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Sleep Problems 101

Night Terrors

Night terrors (also called sleep terrors) are frightening instances in which a person screams, cries, even jumps from bed, while still fully asleep. These episodes can be very unsettling to the bed partner or others in the living situation and may result in bodily harm to the sleeper or others. The person may not awaken until the episode is over and may remember nothing of the incident.

You may recall that in non-REM sleep, physical movement is not restricted as it is in REM sleep. Since both sleepwalking and night terrors occur during NREM sleep, the person can move about freely while still technically asleep. Night terrors are often confused with nightmares but are not the same (see sidebar below).

Approximately three percent of adults have night terrors, and 15 percent of children and adolescents experience them. Night terrors are believed to occur when there is a disruption in the nervous system, often triggered by stress, sleep deprivation, or sleeping in unfamiliar surroundings.

Some sleep experts believe that sleepwalking and night terrors are two manifestations of the same disorder, with sleepwalking being the mildest form and night terrors the most severe. In children, this disorder usually disappears as they mature. Treatment for adult night terrors may include much the same approaches that are used for adult sleepwalkers -- prescription medication, hypnotherapy, psychotherapy, and stress-management techniques.

While night terrors can disrupt sleep, some people have difficulty falling asleep at all. The next page will introduce you to the wide-ranging condition of insomnia.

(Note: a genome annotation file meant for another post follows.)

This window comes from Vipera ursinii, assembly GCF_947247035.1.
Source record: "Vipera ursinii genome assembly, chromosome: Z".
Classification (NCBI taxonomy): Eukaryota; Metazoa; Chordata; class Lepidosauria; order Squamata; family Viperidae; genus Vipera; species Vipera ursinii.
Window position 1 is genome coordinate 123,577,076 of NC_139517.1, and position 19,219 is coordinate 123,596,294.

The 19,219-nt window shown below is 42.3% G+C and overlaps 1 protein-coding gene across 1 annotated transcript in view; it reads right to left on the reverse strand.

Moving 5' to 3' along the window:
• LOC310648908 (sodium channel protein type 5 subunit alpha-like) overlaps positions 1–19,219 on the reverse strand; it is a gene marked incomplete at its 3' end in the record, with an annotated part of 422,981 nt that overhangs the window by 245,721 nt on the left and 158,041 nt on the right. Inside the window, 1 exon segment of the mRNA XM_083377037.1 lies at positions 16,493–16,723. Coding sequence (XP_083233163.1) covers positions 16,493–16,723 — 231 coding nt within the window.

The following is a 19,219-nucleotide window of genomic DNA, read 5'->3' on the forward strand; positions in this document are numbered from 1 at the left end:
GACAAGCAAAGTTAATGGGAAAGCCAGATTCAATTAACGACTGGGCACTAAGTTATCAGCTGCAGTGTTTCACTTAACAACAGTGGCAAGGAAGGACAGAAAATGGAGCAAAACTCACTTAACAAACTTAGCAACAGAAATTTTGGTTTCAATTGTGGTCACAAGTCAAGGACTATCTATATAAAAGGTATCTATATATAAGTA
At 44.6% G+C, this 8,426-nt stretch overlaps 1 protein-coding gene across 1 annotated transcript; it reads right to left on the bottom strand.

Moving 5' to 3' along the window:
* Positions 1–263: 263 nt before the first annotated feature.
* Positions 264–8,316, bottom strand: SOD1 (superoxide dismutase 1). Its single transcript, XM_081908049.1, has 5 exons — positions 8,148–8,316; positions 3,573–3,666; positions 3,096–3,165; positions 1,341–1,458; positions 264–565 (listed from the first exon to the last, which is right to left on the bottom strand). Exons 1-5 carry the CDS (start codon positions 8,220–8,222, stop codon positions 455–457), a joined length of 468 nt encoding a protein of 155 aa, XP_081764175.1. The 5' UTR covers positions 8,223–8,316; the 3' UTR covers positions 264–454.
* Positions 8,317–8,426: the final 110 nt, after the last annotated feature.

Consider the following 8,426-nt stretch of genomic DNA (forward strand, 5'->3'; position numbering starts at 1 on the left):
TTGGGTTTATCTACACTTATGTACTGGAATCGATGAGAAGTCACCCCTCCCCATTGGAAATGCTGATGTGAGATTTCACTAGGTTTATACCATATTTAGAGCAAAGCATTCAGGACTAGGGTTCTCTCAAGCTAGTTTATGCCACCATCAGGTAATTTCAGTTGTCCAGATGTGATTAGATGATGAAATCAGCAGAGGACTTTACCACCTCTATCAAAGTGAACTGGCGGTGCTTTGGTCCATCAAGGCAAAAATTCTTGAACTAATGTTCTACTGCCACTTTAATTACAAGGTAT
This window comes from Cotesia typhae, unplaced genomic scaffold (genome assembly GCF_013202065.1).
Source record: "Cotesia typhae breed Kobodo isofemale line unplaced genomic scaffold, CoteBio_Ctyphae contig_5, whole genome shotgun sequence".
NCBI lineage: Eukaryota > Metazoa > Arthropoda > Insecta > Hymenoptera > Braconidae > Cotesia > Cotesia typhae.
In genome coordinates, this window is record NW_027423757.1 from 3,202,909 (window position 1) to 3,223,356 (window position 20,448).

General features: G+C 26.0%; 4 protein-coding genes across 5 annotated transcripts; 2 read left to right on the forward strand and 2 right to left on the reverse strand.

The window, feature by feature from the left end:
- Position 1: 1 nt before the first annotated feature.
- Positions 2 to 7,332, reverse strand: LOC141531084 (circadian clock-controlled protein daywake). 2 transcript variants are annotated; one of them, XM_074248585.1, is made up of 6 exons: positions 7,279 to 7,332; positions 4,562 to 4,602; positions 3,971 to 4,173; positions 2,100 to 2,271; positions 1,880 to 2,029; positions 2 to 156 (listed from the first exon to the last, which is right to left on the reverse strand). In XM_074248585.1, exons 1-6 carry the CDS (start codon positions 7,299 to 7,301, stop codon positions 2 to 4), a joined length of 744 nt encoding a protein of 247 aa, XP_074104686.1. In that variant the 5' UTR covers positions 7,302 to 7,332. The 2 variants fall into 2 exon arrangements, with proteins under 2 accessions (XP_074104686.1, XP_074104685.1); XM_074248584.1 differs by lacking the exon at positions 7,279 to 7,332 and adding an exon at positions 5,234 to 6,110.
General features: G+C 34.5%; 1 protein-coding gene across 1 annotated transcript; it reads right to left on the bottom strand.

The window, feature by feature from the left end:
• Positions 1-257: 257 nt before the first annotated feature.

Night Terrors vs. Nightmares
Night terrors occur in non-REM sleep, while nightmares (also called dream anxiety attacks) take place in REM. You may recall that dreaming only occurs in REM sleep, and when you are dreaming, your body is physically unable to move.

So if you were having a nightmare, you wouldn't be able to grab that baseball bat stored in your bedroom closet to ward off your imagined attackers. The act of getting out of bed or verbally yelling or crying during sleep is more likely to be a night terror than a nightmare.

For more information on how to get a good night's sleep, see:

This information is solely for informational purposes. IT IS NOT INTENDED TO PROVIDE MEDICAL ADVICE. Neither the Editors of Consumer Guide (R), Publications International, Ltd., the author nor publisher take responsibility for any possible consequences from any treatment, procedure, exercise, dietary modification, action or application of medication which results from reading or following the information contained in this information. The publication of this information does not constitute the practice of medicine, and this information does not replace the advice of your physician or other health care provider. Before undertaking any course of treatment, the reader must seek the advice of their physician or other health care provider.